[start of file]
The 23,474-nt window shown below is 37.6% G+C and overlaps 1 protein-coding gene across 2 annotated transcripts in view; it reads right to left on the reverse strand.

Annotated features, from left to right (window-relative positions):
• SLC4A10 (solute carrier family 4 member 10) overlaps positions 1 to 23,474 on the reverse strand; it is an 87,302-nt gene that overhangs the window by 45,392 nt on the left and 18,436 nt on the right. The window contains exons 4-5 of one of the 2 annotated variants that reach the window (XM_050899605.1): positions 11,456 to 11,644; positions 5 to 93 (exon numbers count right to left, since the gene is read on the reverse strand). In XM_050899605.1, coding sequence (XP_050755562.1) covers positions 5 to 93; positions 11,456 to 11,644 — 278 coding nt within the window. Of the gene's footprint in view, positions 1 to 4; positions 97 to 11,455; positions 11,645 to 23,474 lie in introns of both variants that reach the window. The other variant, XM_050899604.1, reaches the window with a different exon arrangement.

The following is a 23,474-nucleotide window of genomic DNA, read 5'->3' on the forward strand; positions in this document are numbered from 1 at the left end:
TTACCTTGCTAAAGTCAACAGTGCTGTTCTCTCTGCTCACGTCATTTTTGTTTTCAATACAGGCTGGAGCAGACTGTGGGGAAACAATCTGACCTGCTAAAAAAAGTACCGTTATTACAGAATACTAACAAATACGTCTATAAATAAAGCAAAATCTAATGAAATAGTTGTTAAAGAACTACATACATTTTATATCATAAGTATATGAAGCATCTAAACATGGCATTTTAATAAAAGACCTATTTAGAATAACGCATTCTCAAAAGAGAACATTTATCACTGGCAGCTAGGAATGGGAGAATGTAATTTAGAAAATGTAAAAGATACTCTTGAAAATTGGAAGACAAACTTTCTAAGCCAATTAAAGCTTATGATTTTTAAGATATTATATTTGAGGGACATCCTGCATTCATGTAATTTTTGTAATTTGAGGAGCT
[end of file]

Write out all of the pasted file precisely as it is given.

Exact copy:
The 23,474-nt window shown below is 37.6% G+C and overlaps 1 protein-coding gene across 2 annotated transcripts in view; it reads right to left on the reverse strand.

Annotated features, from left to right (window-relative positions):
• SLC4A10 (solute carrier family 4 member 10) overlaps positions 1 to 23,474 on the reverse strand; it is an 87,302-nt gene that overhangs the window by 45,392 nt on the left and 18,436 nt on the right. The window contains exons 4-5 of one of the 2 annotated variants that reach the window (XM_050899605.1): positions 11,456 to 11,644; positions 5 to 93 (exon numbers count right to left, since the gene is read on the reverse strand). In XM_050899605.1, coding sequence (XP_050755562.1) covers positions 5 to 93; positions 11,456 to 11,644 — 278 coding nt within the window. Of the gene's footprint in view, positions 1 to 4; positions 97 to 11,455; positions 11,645 to 23,474 lie in introns of both variants that reach the window. The other variant, XM_050899604.1, reaches the window with a different exon arrangement.

The following is a 23,474-nucleotide window of genomic DNA, read 5'->3' on the forward strand; positions in this document are numbered from 1 at the left end:
TTACCTTGCTAAAGTCAACAGTGCTGTTCTCTCTGCTCACGTCATTTTTGTTTTCAATACAGGCTGGAGCAGACTGTGGGGAAACAATCTGACCTGCTAAAAAAAGTACCGTTATTACAGAATACTAACAAATACGTCTATAAATAAAGCAAAATCTAATGAAATAGTTGTTAAAGAACTACATACATTTTATATCATAAGTATATGAAGCATCTAAACATGGCATTTTAATAAAAGACCTATTTAGAATAACGCATTCTCAAAAGAGAACATTTATCACTGGCAGCTAGGAATGGGAGAATGTAATTTAGAAAATGTAAAAGATACTCTTGAAAATTGGAAGACAAACTTTCTAAGCCAATTAAAGCTTATGATTTTTAAGATATTATATTTGAGGGACATCCTGCATTCATGTAATTTTTGTAATTTGAGGAGCT